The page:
Aging takes its toll, but way too often certain changes people experience are chalked up to "just normal for the aging process." While we don't want to panic every time we have a memory slip, we do want to catch Alzheimer's early, if that is what's happening. There are now drugs that can slow the decline and preserved quality of life for a much longer time. The Alzheimer's Association (www.alz.org) has an excellent list of 10 warning signs. This is well worth checking out.

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Study Shows Structured Exercise Can Improve Quality of Life for People with Alzheimer’s

Recently, some exciting news about improving the quality of life for those who already have Alzheimer's disease came to light in a story on Reuters Health titled, "Exercise calms agitation associated with dementia." While it's generally accepted that anything that's good for the heart is likely good for the brain, and therefore exercise may help stave off Alzheimer's, there hasn't been much information about what exercise could do for people who already have the disease.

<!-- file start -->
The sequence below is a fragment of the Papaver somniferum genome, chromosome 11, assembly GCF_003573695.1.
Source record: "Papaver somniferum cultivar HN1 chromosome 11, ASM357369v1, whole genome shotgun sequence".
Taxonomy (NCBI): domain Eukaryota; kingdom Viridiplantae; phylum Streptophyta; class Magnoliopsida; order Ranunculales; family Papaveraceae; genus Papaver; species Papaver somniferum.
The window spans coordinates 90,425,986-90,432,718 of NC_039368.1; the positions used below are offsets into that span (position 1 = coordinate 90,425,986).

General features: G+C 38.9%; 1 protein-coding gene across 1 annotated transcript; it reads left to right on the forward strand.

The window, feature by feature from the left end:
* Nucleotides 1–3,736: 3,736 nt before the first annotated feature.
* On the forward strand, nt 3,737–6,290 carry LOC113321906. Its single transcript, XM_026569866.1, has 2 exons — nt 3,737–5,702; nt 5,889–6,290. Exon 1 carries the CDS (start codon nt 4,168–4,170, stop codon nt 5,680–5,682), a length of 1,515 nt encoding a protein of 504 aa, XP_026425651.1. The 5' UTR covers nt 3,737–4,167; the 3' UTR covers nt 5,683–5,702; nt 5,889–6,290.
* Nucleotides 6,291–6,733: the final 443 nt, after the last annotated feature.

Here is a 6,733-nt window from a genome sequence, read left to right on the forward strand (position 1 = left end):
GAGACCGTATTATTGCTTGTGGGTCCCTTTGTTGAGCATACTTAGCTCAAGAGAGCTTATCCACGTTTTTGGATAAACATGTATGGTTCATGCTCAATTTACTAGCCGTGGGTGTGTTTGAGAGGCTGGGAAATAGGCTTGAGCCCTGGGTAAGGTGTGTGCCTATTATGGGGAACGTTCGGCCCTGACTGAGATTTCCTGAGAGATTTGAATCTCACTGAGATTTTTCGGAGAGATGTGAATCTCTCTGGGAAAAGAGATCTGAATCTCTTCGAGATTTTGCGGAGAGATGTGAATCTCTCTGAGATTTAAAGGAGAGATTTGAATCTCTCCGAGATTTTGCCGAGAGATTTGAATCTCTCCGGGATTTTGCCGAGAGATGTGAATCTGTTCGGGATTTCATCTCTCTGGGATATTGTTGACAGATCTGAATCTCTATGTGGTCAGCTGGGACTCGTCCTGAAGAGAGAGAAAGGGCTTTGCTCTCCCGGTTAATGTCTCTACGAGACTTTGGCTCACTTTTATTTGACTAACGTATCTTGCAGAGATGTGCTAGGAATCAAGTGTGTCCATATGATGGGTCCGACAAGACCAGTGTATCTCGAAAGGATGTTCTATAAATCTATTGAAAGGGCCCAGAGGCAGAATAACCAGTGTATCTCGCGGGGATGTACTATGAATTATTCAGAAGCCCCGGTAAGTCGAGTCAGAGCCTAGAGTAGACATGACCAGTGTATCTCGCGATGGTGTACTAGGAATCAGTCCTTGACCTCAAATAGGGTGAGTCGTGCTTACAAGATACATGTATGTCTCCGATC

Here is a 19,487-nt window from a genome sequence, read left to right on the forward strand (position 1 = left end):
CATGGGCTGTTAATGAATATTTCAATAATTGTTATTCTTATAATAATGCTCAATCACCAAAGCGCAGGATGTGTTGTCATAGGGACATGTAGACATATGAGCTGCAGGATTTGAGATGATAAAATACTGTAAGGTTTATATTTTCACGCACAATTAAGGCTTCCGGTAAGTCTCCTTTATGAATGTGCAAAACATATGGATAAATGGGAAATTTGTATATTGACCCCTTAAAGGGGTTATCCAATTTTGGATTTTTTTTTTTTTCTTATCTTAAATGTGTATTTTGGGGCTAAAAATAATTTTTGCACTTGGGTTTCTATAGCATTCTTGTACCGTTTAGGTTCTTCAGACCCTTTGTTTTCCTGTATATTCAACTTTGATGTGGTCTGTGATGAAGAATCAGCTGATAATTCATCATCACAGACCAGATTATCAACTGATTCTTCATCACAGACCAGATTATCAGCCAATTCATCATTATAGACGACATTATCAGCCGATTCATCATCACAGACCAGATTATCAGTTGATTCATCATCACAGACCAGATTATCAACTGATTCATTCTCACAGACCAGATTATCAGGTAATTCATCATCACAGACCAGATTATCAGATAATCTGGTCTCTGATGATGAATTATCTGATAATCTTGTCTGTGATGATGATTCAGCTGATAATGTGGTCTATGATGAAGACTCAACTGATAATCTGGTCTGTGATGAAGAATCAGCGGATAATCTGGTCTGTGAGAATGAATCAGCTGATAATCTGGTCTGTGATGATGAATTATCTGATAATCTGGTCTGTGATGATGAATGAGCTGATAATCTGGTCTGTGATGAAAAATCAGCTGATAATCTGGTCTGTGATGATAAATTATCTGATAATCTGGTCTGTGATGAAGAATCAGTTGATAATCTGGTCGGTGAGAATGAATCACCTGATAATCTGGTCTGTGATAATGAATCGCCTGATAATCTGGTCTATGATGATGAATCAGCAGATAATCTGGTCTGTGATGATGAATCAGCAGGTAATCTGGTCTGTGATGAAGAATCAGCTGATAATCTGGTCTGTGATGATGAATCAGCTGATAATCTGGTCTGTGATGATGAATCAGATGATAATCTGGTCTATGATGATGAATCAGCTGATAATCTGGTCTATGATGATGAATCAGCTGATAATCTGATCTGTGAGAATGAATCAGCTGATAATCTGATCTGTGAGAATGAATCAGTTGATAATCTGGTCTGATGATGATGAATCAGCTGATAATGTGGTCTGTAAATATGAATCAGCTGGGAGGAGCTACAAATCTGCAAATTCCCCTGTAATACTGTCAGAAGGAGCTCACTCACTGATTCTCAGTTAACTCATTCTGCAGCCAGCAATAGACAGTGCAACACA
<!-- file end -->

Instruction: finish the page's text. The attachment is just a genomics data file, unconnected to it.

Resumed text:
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HBO Alzheimer's Series on Amazon

For those of you without HBO or who may have missed the Alzheimer's Project series, you can stream it on your computer. Apart from that, the series will be available on Amazon.com in DVD format June 2. The price is $18.99. This project is worth watching more than once. HBO has done a fine job producing the series. The information is encouraging and vital to our collective knowledge of aging.


How to Find Respite Help for the Caregiver

"Caregivers, you need to take care of yourselves."
 
You know that. You  hear that and you read that all the time. The problem is, um, just how do you do that? Our elder(s) need you all the time. They can't afford to pay for in-home care. You don't even know where to start when it comes to taking care of yourself. A partial answer is free respite care, provided by people who can sit with your elder while you have some free time. Unfortunately, finding respite care isn't always easy. If you are fortunate enough to live in one of the states with a State Respite Coalition, under the umbrella of the Chapel Hill Training-Outreach Project, Inc., you are in luck. Many states are represented on this site, so please check there first.